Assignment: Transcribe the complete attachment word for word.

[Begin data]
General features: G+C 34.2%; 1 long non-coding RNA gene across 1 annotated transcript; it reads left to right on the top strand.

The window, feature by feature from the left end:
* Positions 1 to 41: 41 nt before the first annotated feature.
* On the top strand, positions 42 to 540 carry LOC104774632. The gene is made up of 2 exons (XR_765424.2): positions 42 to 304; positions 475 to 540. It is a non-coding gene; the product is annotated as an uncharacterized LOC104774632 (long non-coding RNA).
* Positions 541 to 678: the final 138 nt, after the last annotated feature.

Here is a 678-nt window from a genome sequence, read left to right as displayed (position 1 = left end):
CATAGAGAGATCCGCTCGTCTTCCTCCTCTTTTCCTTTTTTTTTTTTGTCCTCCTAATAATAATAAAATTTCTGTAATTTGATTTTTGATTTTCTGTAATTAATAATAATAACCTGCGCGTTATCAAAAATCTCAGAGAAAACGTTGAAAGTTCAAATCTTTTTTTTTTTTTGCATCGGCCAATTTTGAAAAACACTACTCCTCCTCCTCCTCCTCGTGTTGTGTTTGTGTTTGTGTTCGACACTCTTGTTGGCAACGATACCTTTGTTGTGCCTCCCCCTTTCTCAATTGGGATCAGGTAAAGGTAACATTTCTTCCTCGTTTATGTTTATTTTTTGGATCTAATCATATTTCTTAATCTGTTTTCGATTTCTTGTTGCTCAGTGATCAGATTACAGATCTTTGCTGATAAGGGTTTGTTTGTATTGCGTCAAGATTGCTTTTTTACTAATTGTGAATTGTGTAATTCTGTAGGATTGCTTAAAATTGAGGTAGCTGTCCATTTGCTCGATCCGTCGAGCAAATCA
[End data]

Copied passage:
General features: G+C 34.2%; 1 long non-coding RNA gene across 1 annotated transcript; it reads left to right on the top strand.

The window, feature by feature from the left end:
* Positions 1 to 41: 41 nt before the first annotated feature.
* On the top strand, positions 42 to 540 carry LOC104774632. The gene is made up of 2 exons (XR_765424.2): positions 42 to 304; positions 475 to 540. It is a non-coding gene; the product is annotated as an uncharacterized LOC104774632 (long non-coding RNA).
* Positions 541 to 678: the final 138 nt, after the last annotated feature.

Here is a 678-nt window from a genome sequence, read left to right as displayed (position 1 = left end):
CATAGAGAGATCCGCTCGTCTTCCTCCTCTTTTCCTTTTTTTTTTTTGTCCTCCTAATAATAATAAAATTTCTGTAATTTGATTTTTGATTTTCTGTAATTAATAATAATAACCTGCGCGTTATCAAAAATCTCAGAGAAAACGTTGAAAGTTCAAATCTTTTTTTTTTTTTGCATCGGCCAATTTTGAAAAACACTACTCCTCCTCCTCCTCCTCGTGTTGTGTTTGTGTTTGTGTTCGACACTCTTGTTGGCAACGATACCTTTGTTGTGCCTCCCCCTTTCTCAATTGGGATCAGGTAAAGGTAACATTTCTTCCTCGTTTATGTTTATTTTTTGGATCTAATCATATTTCTTAATCTGTTTTCGATTTCTTGTTGCTCAGTGATCAGATTACAGATCTTTGCTGATAAGGGTTTGTTTGTATTGCGTCAAGATTGCTTTTTTACTAATTGTGAATTGTGTAATTCTGTAGGATTGCTTAAAATTGAGGTAGCTGTCCATTTGCTCGATCCGTCGAGCAAATCA